Pt. 1: Facebook’s House Fire
(Part 1 is a recent history of Facebook changes. If you’re short on time and only want to know the latest change to Facebook’s advertising platform and its social marketing impact, scroll down to Part 2: Affinity Targeting Turns to Ash.)
We say all the time that digital marketing is a fast moving space. Snap stories are out, Instagram stories are in. Google AdWords is out, Google Ads is in. Twitter is… okay, your guess is as good as ours.
Then there is Facebook.
Where do we get started with the social media giant? Under congressional scrutiny, blamed for giving the Russians a vessel to influence the election, for what we have lived idly accepting: Facebook knows everything about us.
Facebook’s wealth of user data, enhanced with readily accessible third-party data, made the platform a boon for easily and effectively advertising events like a local art exhibit or a tyrannical overtaking of a foreign government. Users got ads from everyone and anyone, and advertising flourished.
Then election backlash happened. Then Congress happened. Then reform started.
Then changes started happening at light speed.
Since the Zuckerberg testimony, Facebook has started dismantling its own super powers in an effort to make the platform safer for users; and less powerful for advertisers seeking to wield Facebook’s power for their own self-interested desires.
The first of these super powers to go was 3rd party data access from the advertising platform. In the past Facebook had been the middle man for 3rd party data providers and advertisers. They made 3rd party data buying a single payer system on the Facebook platform.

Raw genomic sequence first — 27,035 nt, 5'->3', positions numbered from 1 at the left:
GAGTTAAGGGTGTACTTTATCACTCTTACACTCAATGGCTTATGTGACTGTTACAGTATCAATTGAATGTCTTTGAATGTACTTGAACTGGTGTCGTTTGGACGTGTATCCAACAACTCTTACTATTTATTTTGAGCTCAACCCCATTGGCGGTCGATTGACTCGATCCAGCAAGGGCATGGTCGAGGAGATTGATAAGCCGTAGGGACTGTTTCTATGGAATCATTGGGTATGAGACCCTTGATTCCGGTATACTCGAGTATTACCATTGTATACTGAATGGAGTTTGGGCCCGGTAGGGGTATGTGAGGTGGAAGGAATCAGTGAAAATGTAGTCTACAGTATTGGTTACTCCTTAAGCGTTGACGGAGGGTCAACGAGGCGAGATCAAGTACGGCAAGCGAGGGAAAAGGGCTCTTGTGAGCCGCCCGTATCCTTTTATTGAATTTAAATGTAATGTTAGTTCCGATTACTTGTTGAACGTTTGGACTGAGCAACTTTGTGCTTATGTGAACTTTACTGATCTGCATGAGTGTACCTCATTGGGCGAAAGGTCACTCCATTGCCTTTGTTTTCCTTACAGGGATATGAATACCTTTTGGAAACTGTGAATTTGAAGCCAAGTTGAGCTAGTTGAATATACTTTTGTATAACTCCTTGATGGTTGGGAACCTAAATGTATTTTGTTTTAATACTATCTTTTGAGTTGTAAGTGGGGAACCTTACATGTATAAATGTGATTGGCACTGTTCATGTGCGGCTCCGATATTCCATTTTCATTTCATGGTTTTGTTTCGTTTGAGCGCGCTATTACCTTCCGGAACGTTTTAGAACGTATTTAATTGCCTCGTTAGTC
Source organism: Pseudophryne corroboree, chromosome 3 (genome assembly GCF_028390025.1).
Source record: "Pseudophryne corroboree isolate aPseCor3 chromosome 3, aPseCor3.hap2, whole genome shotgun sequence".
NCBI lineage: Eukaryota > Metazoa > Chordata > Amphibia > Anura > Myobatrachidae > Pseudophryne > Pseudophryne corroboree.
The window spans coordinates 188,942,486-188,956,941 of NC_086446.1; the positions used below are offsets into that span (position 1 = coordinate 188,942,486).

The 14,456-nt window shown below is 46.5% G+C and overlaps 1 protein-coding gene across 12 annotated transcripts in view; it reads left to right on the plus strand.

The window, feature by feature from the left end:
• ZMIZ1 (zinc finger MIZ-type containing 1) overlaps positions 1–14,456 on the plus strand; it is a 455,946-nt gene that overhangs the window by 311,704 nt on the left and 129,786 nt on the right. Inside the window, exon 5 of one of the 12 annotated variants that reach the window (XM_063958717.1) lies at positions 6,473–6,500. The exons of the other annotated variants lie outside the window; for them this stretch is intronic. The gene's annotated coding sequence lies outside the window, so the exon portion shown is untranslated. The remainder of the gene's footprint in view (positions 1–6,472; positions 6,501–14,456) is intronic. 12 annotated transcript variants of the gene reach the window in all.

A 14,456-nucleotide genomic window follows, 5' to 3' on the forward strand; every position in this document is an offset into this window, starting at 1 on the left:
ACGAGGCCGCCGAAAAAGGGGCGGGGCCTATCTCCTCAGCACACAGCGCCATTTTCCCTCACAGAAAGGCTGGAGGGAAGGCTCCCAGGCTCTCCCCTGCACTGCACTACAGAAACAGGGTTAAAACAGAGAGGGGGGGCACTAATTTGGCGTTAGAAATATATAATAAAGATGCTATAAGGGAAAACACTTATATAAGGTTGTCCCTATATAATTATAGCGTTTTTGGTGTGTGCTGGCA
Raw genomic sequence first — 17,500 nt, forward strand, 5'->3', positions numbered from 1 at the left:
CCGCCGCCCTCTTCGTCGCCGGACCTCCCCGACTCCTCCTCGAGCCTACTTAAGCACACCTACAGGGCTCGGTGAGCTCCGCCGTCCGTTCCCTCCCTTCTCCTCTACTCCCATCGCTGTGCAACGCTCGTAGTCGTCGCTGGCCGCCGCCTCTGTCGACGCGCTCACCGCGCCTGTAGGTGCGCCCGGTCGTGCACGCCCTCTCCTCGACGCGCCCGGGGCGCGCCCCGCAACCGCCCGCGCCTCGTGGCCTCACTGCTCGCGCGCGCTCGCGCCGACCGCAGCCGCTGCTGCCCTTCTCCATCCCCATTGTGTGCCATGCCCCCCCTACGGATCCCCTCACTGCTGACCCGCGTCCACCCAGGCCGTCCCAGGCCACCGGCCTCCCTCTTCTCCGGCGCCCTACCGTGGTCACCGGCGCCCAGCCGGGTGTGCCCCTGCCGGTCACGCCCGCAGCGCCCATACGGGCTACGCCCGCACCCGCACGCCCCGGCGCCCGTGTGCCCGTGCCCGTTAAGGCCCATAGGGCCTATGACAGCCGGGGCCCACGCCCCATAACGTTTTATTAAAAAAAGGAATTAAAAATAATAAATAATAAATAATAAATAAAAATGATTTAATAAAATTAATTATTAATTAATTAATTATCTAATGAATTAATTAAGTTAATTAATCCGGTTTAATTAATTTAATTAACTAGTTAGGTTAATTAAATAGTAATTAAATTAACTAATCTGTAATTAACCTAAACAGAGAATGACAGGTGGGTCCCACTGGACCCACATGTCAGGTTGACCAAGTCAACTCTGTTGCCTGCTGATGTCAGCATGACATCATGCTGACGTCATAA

By ending 3rd party data access, Facebook sent a clear message: if you want to use these powers for good (or evil) we are passing the liability of using 3rd party data on to the advertiser.
To be clear 3rd party data isn’t gone. Advertisers can still partner with companies like Oracle, Alliant, On-Spot and more. It’s just that Facebook will no longer be the negotiator. Now advertisers must contact data providers and negotiate with them to build custom audiences that were once standard in Facebook.
Ouch. But we get it, Zuckerberg; you don’t want to go back in front of Congress.
All the big advertising changes at Facebook have fallen under a larger Facebook initiative to increase transparency.
Everyone had been saying “Facebook sends me this ad, then Facebook sends me another ad, they know everything about me and it’s spooky.” I can’t think of many brands who want to be labeled as “spooky.” So Facebook needed to change the dialogue. How did they do it? They made the platform more transparent.
Users can now download all the data Facebook has ever collected on them. (You should try it. Follow Facebook’s walkthrough here.)
Users can also see who is sending them ads and how.
Check out this ad I got today:
No surprises here. I spend a lot of time on cycling websites, buying bike parts and looking at bike pictures on Instagram, fixed gear in particular. I have probably been put into a cycling interest category by Facebook and Fyxation has appropriately targeted me as a potential customer. Nice work Fyxation.
But what if I wasn’t a marketer? What if instead, I was a regular Facebook user who just got creeped out that Fyxation has me pinpointed? I might ask, “Why am I seeing this? How do they know all of this about me?!”
Well thanks to Facebook push for transparency I can see exactly why and how. Look below:
By clicking the three dots in the top right of the ad, a drop down opens with a few options and one of them matches m question.